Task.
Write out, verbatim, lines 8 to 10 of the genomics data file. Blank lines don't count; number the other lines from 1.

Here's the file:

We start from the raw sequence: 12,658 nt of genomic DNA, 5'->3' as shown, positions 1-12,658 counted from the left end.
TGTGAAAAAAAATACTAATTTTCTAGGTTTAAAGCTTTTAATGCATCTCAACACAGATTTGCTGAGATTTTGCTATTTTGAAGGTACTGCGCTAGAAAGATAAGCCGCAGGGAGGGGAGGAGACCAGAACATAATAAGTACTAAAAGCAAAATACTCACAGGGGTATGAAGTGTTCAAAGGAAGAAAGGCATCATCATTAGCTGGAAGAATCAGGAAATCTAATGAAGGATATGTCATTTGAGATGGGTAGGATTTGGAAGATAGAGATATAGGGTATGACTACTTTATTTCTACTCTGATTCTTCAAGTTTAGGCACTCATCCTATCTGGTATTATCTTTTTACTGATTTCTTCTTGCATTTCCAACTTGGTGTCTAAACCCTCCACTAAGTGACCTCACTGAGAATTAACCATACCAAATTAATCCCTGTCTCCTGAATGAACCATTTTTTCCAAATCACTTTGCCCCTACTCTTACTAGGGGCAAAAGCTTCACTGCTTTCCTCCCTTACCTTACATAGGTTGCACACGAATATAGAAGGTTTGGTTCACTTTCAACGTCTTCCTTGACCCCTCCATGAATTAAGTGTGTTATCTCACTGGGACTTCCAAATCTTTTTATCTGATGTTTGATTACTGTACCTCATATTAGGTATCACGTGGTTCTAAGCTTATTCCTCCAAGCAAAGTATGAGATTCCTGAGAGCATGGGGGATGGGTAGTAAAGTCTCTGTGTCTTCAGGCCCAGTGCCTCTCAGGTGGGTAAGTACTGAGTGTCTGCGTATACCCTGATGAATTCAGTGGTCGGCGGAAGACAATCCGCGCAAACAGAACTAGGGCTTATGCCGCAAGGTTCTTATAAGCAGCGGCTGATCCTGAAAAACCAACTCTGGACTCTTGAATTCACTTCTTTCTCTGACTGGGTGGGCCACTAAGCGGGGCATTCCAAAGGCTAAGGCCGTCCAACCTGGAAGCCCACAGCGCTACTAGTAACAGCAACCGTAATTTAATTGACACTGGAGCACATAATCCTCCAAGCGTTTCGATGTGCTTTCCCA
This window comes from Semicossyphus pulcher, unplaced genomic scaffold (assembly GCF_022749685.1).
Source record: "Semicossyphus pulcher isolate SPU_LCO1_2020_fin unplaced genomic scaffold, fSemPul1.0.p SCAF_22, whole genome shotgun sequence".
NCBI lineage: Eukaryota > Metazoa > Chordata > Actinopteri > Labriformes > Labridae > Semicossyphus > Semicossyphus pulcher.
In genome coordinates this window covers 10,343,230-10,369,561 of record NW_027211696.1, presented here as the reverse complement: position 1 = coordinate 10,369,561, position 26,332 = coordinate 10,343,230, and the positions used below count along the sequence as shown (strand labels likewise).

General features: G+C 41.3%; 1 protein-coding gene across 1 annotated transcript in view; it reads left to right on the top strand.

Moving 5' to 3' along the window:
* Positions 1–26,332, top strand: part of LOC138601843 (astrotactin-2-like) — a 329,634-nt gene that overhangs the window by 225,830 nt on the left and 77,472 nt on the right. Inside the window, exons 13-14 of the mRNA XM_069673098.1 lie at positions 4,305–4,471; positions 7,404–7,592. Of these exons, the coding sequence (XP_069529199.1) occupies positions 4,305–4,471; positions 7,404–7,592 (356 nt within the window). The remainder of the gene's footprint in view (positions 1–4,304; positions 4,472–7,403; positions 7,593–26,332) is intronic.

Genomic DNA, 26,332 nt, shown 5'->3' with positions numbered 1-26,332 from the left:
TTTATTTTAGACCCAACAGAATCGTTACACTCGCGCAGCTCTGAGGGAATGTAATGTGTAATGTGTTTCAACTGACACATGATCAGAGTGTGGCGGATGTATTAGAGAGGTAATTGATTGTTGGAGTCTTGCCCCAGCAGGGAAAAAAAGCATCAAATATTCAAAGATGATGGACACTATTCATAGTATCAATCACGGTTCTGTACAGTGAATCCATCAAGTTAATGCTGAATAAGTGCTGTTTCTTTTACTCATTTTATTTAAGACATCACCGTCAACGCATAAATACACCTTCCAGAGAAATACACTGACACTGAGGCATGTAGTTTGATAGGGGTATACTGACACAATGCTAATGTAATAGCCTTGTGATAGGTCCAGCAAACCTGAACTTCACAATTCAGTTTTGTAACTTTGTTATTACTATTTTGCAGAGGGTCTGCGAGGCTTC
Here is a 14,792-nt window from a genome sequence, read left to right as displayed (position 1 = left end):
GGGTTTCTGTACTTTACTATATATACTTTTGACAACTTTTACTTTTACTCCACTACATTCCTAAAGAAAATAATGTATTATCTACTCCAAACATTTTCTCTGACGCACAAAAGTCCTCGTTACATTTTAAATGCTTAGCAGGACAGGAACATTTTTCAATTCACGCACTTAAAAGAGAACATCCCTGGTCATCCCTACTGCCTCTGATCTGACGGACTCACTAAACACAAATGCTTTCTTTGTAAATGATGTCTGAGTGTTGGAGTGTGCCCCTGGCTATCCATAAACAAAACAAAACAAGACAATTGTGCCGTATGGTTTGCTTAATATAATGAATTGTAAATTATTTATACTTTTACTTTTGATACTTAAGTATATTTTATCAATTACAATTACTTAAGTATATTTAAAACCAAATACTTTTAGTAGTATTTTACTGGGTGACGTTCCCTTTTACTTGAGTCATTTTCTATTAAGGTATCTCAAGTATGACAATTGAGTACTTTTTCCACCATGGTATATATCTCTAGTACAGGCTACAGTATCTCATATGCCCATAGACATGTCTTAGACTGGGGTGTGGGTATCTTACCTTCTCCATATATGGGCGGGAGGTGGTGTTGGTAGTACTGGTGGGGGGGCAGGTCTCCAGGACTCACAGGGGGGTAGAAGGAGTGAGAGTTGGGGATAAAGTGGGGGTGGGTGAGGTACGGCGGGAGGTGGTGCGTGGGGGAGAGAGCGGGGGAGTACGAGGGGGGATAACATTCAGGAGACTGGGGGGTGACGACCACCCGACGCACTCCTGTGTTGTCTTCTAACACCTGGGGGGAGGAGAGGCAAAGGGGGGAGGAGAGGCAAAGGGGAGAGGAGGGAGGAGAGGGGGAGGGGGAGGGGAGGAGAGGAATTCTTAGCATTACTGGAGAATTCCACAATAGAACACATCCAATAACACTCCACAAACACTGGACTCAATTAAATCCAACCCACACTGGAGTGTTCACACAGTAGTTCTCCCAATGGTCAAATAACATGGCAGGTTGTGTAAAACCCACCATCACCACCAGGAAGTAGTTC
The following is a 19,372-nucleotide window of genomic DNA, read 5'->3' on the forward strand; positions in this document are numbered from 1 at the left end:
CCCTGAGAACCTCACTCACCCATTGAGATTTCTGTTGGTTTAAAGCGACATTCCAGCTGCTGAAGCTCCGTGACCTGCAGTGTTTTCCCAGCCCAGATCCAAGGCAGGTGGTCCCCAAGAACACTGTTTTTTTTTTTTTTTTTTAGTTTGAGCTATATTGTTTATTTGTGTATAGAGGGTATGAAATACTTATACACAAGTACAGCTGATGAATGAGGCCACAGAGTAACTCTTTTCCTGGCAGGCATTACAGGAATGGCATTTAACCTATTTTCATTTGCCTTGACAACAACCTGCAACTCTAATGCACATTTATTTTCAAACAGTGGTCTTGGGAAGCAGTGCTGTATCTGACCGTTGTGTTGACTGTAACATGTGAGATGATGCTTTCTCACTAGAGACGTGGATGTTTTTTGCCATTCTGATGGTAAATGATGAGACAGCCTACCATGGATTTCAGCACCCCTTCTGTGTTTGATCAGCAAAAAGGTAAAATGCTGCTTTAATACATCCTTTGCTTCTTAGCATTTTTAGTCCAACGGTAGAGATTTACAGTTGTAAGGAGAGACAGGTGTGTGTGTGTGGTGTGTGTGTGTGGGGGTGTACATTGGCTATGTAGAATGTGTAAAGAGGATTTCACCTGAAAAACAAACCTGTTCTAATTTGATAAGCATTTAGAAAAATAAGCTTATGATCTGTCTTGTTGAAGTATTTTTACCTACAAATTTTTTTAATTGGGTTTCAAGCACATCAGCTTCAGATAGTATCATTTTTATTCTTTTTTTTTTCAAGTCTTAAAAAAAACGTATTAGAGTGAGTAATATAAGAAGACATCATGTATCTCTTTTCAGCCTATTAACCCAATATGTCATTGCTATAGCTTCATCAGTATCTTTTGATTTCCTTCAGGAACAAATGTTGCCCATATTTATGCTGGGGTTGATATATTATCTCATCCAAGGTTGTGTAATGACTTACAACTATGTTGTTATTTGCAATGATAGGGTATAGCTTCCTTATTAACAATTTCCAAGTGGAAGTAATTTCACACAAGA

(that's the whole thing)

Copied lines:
Moving 5' to 3' along the window:
* Positions 1–26,332, top strand: part of LOC138601843 (astrotactin-2-like) — a 329,634-nt gene that overhangs the window by 225,830 nt on the left and 77,472 nt on the right. Inside the window, exons 13-14 of the mRNA XM_069673098.1 lie at positions 4,305–4,471; positions 7,404–7,592. Of these exons, the coding sequence (XP_069529199.1) occupies positions 4,305–4,471; positions 7,404–7,592 (356 nt within the window). The remainder of the gene's footprint in view (positions 1–4,304; positions 4,472–7,403; positions 7,593–26,332) is intronic.

Genomic DNA, 26,332 nt, shown 5'->3' with positions numbered 1-26,332 from the left: